According to a National Institutes of Health report, about 60 percent of the average human body is made of water, which includes most of your brain, heart, lungs, muscles, and skin, and even about 30 percent of your bones. The common philosophy is to drink eight 8-ounce glasses of water per day or about two liters, but scientists say that it’s not necessary. Many studies recommend that we don’t need nearly this much water, and scientists have yet to come to a consensus on what the absolute amount of water to drink is.
The suggestion overlooks the fact that people also get water from the food they eat and the other beverages that they drink. All the food that we eat comprises of varying amounts of water, and previous studies show that the average person receives 20 percent of his or her daily water through the intake of food. Other beverages like coffee, soda, and juice also contribute to water intake.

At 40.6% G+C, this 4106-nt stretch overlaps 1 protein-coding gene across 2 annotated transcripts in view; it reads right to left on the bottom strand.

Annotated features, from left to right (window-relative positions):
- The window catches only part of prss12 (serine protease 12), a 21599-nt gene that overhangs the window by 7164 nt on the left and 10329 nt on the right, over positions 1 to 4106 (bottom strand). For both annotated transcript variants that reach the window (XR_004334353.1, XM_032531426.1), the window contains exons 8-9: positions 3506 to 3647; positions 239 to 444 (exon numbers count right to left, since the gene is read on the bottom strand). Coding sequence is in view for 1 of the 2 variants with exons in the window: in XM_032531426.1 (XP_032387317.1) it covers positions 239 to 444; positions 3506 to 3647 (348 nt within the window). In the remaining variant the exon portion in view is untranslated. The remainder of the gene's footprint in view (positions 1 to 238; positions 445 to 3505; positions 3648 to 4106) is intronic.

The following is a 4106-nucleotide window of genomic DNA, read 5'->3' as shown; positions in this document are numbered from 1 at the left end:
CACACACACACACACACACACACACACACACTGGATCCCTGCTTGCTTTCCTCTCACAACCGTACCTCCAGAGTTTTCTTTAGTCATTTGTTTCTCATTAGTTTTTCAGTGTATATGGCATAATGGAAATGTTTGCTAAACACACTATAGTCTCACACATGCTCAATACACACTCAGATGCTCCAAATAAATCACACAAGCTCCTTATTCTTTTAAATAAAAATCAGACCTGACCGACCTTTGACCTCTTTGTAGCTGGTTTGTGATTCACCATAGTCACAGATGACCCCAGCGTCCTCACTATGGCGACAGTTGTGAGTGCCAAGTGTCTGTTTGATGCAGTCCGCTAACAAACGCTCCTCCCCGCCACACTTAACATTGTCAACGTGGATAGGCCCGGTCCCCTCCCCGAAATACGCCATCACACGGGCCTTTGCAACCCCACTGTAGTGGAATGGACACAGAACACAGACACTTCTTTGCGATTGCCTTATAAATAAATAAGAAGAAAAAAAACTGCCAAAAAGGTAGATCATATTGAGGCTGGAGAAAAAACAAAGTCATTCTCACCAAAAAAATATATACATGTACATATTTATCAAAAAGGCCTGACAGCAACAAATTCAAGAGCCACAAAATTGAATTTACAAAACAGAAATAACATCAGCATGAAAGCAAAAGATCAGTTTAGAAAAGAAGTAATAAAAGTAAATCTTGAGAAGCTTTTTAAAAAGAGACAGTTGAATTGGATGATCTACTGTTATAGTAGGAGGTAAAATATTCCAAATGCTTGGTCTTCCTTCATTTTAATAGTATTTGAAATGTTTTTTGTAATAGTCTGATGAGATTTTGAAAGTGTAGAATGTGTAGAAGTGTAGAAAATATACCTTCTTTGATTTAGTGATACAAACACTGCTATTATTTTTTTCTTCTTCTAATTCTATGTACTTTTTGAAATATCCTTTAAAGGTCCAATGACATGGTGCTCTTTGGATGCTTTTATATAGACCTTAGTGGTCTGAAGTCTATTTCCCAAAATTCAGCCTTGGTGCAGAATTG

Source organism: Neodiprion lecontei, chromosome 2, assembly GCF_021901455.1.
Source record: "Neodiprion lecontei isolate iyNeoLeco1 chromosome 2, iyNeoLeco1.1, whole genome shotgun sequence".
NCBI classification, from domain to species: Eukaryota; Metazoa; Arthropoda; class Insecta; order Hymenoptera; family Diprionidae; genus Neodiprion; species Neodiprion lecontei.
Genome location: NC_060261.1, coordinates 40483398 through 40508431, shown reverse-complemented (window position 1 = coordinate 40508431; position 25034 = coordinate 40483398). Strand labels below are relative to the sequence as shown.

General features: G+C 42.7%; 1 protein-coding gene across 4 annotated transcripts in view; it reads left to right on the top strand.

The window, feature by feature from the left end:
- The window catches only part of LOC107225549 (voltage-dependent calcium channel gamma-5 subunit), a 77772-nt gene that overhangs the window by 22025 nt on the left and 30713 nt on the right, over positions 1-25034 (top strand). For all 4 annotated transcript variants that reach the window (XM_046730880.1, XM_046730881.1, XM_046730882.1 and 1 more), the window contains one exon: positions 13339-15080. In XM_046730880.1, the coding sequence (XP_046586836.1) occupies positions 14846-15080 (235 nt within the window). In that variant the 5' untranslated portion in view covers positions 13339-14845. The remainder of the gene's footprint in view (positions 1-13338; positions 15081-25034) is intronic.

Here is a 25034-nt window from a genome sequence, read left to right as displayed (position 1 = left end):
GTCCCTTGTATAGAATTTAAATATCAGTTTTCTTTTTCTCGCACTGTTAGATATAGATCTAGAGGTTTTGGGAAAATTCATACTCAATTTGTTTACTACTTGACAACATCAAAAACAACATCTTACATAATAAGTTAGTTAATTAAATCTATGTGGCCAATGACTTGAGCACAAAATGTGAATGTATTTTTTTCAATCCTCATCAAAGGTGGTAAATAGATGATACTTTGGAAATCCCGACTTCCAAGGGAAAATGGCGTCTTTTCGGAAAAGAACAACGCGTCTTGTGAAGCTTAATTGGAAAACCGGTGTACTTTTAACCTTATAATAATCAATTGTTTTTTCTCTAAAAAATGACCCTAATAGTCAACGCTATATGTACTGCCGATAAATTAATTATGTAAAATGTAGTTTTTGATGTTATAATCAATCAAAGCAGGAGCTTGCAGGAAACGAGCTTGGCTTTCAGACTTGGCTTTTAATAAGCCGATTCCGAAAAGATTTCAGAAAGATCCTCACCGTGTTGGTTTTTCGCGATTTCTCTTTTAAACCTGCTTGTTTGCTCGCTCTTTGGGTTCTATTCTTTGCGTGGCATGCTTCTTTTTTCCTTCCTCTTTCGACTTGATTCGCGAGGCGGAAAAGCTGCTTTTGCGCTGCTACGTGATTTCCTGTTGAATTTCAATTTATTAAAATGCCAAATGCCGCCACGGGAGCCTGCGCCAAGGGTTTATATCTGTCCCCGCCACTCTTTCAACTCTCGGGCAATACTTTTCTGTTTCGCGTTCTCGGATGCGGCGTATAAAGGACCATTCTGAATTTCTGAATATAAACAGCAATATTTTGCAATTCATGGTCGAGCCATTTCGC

The National Academies of Science said: “The vast majority of healthy people adequately meet their daily hydration needs by letting thirst be their guide.” They suggest that women approximately consumes a total of 2.7 liters of water from all the beverages and foods each day and that men approximately get 3.7 liters daily. But these are just general guidelines and are not supported by firm scientific studies. Although the amount of water to drink each day is important, equally important is the quality of drinking water.
As much as water you lose during sweating, the more water you’ll need to replace with food and drink. So, naturally, more water would be needed to drink for a person doing strenuous physical work in a hot, tropical climate than a person who has identical weight and height and spent the day sitting in an air-conditioned office.
The bottom line: Drink up when you feel thirsty and drink more when you sweat more.